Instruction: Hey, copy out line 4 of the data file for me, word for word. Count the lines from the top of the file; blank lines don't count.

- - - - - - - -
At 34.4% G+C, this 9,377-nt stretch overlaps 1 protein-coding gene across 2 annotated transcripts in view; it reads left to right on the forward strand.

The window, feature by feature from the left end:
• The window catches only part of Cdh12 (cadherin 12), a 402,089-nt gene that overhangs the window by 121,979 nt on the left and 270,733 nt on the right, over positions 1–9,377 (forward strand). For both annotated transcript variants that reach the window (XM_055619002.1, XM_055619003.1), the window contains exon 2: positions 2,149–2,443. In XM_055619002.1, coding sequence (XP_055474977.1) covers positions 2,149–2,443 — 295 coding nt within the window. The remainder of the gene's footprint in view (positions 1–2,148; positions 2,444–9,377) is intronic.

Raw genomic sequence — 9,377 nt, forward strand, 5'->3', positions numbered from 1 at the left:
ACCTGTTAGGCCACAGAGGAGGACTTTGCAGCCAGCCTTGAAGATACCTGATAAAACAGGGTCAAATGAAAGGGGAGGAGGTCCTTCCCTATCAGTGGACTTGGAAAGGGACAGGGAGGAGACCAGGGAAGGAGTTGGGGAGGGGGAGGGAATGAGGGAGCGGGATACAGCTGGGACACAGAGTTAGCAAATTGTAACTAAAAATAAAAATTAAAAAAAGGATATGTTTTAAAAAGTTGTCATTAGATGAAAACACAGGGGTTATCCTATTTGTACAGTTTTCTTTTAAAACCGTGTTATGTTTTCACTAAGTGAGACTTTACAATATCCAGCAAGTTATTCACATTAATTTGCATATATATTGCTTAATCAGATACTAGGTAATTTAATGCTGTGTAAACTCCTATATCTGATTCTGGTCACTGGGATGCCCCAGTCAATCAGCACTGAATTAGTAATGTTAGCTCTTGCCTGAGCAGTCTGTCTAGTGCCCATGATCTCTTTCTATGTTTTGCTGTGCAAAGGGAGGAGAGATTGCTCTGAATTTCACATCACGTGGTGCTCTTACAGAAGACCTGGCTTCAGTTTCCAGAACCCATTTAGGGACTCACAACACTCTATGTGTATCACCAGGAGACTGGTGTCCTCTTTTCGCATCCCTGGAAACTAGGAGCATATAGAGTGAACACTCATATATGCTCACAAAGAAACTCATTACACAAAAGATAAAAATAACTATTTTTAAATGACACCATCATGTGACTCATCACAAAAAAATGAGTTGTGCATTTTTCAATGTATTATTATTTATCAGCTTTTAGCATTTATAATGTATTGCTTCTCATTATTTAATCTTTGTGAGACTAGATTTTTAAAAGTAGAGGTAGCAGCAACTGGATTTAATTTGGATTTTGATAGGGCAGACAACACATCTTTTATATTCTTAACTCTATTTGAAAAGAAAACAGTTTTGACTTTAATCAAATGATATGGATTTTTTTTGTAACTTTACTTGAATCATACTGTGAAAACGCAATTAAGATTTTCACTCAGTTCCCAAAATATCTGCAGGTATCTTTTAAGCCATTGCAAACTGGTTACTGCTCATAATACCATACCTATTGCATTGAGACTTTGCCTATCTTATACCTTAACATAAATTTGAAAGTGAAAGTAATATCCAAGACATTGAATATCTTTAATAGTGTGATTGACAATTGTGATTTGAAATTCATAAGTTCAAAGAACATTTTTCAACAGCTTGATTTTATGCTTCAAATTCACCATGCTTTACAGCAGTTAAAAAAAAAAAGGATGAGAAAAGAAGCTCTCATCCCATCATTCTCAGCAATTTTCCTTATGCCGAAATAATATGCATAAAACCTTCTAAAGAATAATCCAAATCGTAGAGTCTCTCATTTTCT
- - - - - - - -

Raw genomic sequence — 9,377 nt, forward strand, 5'->3', positions numbered from 1 at the left: